Using spreadsheet formulas to mark-up HTML - Part 2

Martin Belam  by Martin Belam, 12 May 2010

In yesterday's post I showed how thinking a bit like a programmer could help save you time entering a list of links into a cumbersome WYSIWYG editor. The key is to realise that computers are very good at automating anything where you find yourself acting on patterns. If you can spot the patterns, you should be able to engineer a shortcut.

To examine this idea further, let us imagine that the list of links you want to insert into your article is a list of Twitter accounts. Based on yesterday's post, you'd end up with a spreadsheet where the opening two columns were a list of Twitter URLs and a list of Twitter usernames:

Example spreadsheet image

Can you spot the pattern?

If all of the usernames start with '@', and all of the URLs start 'http://twitter.com/', but the username itself remains the same, then you don't need to type those things in every time. There is a recurring pattern that revolves around the username, so build that into your formula.

In the A column of your spreadsheet you just need a list of the usernames, minus the @ symbol. Then in the B column you need a formula that inserts the full web address and @ symbol into every line. It will look something like this:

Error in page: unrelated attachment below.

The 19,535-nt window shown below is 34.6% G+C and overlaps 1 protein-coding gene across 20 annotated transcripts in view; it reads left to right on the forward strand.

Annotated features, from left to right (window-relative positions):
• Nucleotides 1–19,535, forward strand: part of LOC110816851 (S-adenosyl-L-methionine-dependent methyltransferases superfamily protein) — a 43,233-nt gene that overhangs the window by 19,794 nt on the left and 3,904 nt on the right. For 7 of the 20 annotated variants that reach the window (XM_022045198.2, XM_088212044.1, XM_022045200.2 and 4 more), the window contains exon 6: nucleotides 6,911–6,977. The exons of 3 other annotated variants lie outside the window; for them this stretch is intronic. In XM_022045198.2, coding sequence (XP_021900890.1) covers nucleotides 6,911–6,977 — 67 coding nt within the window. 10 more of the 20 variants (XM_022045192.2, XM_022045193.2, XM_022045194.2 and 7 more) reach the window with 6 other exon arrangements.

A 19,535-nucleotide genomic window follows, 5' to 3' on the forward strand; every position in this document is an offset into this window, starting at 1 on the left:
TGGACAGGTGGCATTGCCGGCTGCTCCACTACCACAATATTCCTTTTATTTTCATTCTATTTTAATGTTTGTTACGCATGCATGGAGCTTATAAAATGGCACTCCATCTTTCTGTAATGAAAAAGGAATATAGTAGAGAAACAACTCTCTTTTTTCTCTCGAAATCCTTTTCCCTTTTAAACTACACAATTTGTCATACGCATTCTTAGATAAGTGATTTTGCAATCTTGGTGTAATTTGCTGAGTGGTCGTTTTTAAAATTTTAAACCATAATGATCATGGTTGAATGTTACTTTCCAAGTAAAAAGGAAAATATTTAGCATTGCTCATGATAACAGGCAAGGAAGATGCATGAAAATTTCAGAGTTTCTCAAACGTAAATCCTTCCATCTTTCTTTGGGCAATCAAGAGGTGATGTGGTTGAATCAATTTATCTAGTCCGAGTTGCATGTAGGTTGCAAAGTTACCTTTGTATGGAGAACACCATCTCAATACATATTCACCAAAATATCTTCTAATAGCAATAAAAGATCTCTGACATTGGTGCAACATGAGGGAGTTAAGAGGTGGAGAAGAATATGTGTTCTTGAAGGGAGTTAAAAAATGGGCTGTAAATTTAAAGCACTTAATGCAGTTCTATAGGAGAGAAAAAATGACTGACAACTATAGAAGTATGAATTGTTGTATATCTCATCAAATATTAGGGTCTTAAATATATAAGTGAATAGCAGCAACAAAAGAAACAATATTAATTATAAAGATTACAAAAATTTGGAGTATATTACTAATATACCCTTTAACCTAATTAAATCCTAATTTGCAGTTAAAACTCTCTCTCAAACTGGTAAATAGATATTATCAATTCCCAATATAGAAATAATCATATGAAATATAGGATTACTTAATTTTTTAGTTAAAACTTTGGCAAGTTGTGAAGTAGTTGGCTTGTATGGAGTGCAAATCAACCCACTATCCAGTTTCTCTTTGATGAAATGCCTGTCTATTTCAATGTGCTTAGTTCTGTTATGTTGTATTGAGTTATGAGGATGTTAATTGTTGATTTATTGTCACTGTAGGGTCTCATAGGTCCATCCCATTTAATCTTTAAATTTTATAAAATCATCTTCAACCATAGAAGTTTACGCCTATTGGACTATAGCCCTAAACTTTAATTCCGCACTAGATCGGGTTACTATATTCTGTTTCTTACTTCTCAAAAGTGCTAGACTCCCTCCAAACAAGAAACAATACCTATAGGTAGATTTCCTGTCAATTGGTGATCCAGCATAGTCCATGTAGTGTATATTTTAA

="<a href=""http://twitter.com/"&A1&""">@"&A1&"</a><br />"

Again, every time you want a " character to come out in your final HTML, you'll need to double it up in the spreadsheet formula. Your particular CMS may require that 'lists of things' are more properly defined by putting list item <li> tags around them, rather than using <br /> to split up the lines. If so, simply adjust your formula accordingly.

="<li><a href=""http://twitter.com/"&A1&""">@"&A1&"</a></li>"

I've made an example spreadsheet in Google Docs for you to take a look at.

Of course, there are plenty of other ways that you could achieve this result. If you can program a bit of Ruby or PHP or Perl, you could put all of the Twitter usernames into a text file, and write a short script to iterate over them creating the HTML. This spreadsheet methodology is just to illustrate how if you are doing repetitive tasks in your CMS, like clicking a link icon and entering a web address over and over, you can usually find a way to automate the task.

Tomorrow, I'll take this example a little bit further still, and show how you can get your spreadsheet to make some decisions for you based on the information you give it.

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